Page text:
Mayo Clinic, IRS face off in federal court

A federal judge was briefed July 1 on dueling motions for summary judgment in a lawsuit Rochester, Minn.-based Mayo Clinic filed against the IRS more than two years ago.

Mayo filed the lawsuit in September 2016 in an attempt to recover money the hospital says it was wrongly forced to pay the IRS. The case centers on whether Mayo is primarily a medical center or a school.

Mayo contends it is an "educational organization" that "makes patient care available as a necessary and integral part of its educational activities." However, the IRS considers Mayo to be "a parent company of a healthcare system as its primary purpose and function."

Under the IRS' classification, more of the income generated by Mayo's investments is taxable.

Both sides briefed U.S. District Judge Eric Tostrud on their respective motions during a three-hour hearing in St. Paul, Minn., on July 1. Mayo and the IRS debated the definitions of several words during the hearing, including "primary" and "school," according to the Post Bulletin.

"At the end of the day, if primary means substantial, there's no question," Mark Rotatori, a Chicago attorney representing Mayo Clinic, said during the hearing, according to the Post Bulletin. "Education is part of Mayo's DNA. If the issue is whether education at Mayo is a substantial function, there's no question that it is."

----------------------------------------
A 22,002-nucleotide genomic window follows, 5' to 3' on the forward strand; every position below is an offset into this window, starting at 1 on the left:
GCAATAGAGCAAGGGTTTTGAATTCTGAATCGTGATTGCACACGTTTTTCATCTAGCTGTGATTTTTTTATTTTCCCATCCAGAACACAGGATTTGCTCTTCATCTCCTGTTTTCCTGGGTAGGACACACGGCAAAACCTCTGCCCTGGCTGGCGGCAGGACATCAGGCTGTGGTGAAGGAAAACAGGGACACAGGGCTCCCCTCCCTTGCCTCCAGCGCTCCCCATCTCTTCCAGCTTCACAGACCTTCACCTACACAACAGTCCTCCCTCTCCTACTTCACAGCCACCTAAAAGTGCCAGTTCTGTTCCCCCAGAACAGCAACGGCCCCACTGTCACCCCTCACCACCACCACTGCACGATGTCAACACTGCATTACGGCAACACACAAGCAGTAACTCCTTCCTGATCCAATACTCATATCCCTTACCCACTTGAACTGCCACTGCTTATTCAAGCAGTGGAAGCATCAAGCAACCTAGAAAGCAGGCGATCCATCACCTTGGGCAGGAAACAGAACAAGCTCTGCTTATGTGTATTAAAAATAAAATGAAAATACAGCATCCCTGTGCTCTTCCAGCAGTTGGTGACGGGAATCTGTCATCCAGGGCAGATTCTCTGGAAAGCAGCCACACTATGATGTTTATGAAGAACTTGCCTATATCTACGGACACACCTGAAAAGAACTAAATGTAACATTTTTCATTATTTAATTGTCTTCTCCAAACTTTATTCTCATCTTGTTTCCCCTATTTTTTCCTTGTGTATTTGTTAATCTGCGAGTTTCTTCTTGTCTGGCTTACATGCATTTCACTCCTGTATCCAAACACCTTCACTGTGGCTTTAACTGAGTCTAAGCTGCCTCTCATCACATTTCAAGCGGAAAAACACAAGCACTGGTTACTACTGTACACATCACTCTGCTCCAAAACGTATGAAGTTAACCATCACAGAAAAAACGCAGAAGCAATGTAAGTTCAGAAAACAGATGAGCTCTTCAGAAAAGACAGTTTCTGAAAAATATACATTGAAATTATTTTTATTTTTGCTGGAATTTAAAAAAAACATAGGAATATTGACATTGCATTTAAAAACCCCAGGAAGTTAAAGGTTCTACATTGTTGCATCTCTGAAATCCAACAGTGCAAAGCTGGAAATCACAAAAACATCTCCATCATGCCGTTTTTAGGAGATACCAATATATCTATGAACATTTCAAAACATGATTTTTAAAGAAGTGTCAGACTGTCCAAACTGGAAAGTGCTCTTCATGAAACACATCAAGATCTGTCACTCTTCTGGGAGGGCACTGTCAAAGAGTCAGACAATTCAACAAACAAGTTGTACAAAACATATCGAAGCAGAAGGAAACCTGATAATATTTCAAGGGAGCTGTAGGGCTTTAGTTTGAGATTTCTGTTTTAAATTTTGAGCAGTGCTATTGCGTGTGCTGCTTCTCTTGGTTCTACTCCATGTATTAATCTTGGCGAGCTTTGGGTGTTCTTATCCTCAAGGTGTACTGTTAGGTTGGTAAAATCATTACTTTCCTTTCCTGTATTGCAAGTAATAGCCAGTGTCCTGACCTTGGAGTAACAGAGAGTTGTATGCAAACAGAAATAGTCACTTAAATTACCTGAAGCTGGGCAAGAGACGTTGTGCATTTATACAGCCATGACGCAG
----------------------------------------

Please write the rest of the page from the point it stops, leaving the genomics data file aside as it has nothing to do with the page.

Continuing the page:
IRS attorney Curtis Weidler argued it's clear that Mayo Clinic is not a school.

"Look at the commercials Mayo is running nationally — 'Come to Mayo for answers.' They are not advertising a school … They are advertising a Destination Medical Center," he said, according to the Post Bulletin. "That's their core. There's natural overlap, but it's not the core purpose."

The issues involved in the lawsuit date back to 2009, when the IRS audited Mayo Clinic and issued an "adjustment" for 2005 and 2006. The agency later expanded the adjustment to include seven nonconsecutive years of the clinic's tax returns — 2003, 2005 to 2007 and 2010 to 2012. The years 2004, 2008 and 2009 were excluded because Mayo did not report any income from investments during that time.

In 2014, the IRS concluded Mayo Clinic does not qualify for a tax exemption on revenue generated by "debt-financed real-estate investments." That type of income would not be taxed if the IRS categorized Mayo Clinic as a nonprofit educational organization.

Because of the adjustments, the IRS required Mayo Clinic to make $11.5 million in additional tax payments. The health system made the payments and then asked the IRS for a refund of the full amount. However, the IRS rejected the refund claim in August 2016. One month later, Mayo sued the IRS to recover the $11.5 million payment.

On July 1, the judge said he would rule on the dueling motions soon. If the case is not dismissed in favor of Mayo or the IRS, a bench trial is slated to begin Aug. 28.

Access the full Post Bulletin article here.

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